‘Remember that the stock market is a manic-depressive’
The quote from American investment titan Warren Buffet about the stock market’s mental state captures the dilemma of an Aramco IPO in 2019.
Tensions in the Gulf region and soft oil demand (and the new-found power of American shale oil production) are meeting youth-led change movements that seek greater transparency. There is a lot to absorb. Markets are fickle, and investors are often weary of risk even when it involves the 18th largest economy in the world.
But the crown prince has pushed on with Vision 2030. Following numerous challenges and significant missteps, he is now looking to both East and West for allies and investors.
Though a $1 billion deal to build Amazon data centers in the kingdom has stalled, the crown prince has successfully deepened economic and security ties with China, Russia, and Pakistan. Last year, the Saudis formalized agreements with China-based Huawei to jointly develop the kingdom’s 5G network.
At a September roundtable with Reuters, Saudi Finance Minister Mohammed al-Jadaan said, “We will continue to support mega projects, increase spending efficiency and empower the private sector to create jobs.” That’s a significant challenge for Saudi leadership as oil prices fall below the optimal level to fund the kingdom’s ambitious plans.
Additionally, as a green era unfolds, the role of fossil fuel-based corporations in both the investment world and as a driver of national development is being scrutinized. For example, the European Investment Bank recently decided to phase out financial support for fossil fuel (coal, oil, and gas) projects by the end of 2021. In September, the Financial Times reported a “sharp rise” in the number of institutional investors shedding fossil fuel stocks.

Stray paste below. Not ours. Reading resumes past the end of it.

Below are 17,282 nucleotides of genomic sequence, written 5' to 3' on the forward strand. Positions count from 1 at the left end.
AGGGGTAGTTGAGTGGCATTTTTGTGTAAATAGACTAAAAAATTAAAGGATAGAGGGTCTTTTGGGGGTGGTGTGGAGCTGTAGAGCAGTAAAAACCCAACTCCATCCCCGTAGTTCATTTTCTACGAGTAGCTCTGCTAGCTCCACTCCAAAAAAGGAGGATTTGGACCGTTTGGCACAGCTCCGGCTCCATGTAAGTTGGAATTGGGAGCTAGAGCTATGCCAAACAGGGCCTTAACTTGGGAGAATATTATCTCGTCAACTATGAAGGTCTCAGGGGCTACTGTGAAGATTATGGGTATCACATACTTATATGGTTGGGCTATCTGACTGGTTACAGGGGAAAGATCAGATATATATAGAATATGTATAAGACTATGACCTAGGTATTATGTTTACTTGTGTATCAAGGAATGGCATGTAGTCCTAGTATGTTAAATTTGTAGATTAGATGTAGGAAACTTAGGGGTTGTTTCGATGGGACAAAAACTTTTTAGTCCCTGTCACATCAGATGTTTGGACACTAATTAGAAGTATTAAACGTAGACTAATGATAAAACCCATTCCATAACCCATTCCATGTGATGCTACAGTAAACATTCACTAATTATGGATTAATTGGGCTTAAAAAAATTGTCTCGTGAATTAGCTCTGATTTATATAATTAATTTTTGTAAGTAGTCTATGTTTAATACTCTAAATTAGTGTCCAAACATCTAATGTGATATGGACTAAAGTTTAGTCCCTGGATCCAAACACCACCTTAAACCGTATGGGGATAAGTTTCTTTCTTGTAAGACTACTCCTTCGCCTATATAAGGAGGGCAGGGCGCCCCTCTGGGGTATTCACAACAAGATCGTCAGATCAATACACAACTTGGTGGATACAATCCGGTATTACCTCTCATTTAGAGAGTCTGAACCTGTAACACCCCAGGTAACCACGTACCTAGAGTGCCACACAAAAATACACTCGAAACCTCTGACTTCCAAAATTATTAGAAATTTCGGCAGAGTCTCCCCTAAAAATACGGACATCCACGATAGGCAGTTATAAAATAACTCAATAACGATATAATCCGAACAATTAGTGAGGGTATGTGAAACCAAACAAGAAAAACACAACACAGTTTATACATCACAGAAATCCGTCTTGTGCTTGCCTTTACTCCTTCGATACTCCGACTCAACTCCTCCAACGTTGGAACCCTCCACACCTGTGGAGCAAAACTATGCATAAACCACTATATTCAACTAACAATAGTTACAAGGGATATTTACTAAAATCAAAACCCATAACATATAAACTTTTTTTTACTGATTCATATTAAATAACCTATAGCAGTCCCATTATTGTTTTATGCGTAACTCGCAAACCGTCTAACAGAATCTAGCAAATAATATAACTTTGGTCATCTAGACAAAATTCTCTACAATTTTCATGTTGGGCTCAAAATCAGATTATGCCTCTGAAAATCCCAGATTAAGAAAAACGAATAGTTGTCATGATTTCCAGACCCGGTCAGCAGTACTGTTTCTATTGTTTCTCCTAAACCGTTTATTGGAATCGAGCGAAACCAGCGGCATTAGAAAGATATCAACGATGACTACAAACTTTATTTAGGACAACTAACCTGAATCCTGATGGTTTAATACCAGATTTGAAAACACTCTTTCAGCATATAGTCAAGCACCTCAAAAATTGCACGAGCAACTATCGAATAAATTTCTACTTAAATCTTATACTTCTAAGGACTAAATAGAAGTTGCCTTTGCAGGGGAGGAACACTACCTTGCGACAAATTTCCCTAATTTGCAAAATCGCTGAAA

What’s that old saying? Winds do not blow as the ships wish.
About 70% of Saudi Arabia’s population is under 30 years old. Hungry for change and desiring real economic opportunity at home, the images from inside the kingdom are truly dramatic: Movie cinemas, Western music star concerts, entrepreneurship, Saudi women with the freedom to drive and travel, accessible tourist visas.
Transforming hometown pride and optimism into sustained investor confidence is not easy but it is a prerequisite for everything that Aramco’s IPO represents.
Yet Aramco is the most profitable company on earth, with a 2018 net profit of more than $111 billion. That kind of success breeds confidence even in turbulent times.
Aramco’s sheer size and production capacity make it capable of both underwriting an economic redesign and reordering an entire society. The economy redesign is already underway whether or not the Aramco IPO has the magic to genuinely stir men’s blood.
As for the kingdom’s broader domestic reform project? The crown prince himself was unambiguous in his Vision 2030 plan: “We ponder what lies over the horizon rather than worrying about what could be lost.”